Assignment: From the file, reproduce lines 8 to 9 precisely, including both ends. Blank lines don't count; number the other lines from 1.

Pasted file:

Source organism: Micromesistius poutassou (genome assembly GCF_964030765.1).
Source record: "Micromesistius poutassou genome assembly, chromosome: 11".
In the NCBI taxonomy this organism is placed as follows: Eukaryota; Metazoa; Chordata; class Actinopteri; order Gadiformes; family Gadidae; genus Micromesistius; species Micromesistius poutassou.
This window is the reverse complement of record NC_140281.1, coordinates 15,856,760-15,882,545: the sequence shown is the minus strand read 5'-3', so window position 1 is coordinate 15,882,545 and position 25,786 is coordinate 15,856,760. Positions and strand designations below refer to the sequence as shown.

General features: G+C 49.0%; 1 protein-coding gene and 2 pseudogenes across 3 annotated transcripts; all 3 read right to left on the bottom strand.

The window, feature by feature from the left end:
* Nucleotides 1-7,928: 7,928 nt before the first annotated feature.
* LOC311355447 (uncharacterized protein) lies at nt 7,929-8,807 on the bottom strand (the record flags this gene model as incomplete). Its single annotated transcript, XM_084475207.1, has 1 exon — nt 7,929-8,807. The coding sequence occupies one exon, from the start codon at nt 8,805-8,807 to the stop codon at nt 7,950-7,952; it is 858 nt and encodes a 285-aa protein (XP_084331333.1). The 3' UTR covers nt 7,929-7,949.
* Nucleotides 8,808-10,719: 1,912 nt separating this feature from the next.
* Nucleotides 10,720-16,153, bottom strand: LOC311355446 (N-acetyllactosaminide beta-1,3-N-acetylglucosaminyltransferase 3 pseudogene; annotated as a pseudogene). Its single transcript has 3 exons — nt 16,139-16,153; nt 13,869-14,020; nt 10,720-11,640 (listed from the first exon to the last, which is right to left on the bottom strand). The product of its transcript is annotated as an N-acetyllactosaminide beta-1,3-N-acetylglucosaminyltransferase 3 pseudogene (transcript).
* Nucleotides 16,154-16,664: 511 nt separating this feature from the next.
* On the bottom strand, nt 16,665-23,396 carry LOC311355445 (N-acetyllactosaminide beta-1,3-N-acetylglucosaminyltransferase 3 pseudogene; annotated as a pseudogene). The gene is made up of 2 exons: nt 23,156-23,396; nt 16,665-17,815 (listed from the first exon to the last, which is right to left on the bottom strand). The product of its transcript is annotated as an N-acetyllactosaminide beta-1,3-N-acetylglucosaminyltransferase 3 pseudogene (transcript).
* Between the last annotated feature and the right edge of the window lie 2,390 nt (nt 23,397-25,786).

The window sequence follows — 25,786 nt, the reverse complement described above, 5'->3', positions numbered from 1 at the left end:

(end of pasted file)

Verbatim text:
* LOC311355447 (uncharacterized protein) lies at nt 7,929-8,807 on the bottom strand (the record flags this gene model as incomplete). Its single annotated transcript, XM_084475207.1, has 1 exon — nt 7,929-8,807. The coding sequence occupies one exon, from the start codon at nt 8,805-8,807 to the stop codon at nt 7,950-7,952; it is 858 nt and encodes a 285-aa protein (XP_084331333.1). The 3' UTR covers nt 7,929-7,949.
* Nucleotides 8,808-10,719: 1,912 nt separating this feature from the next.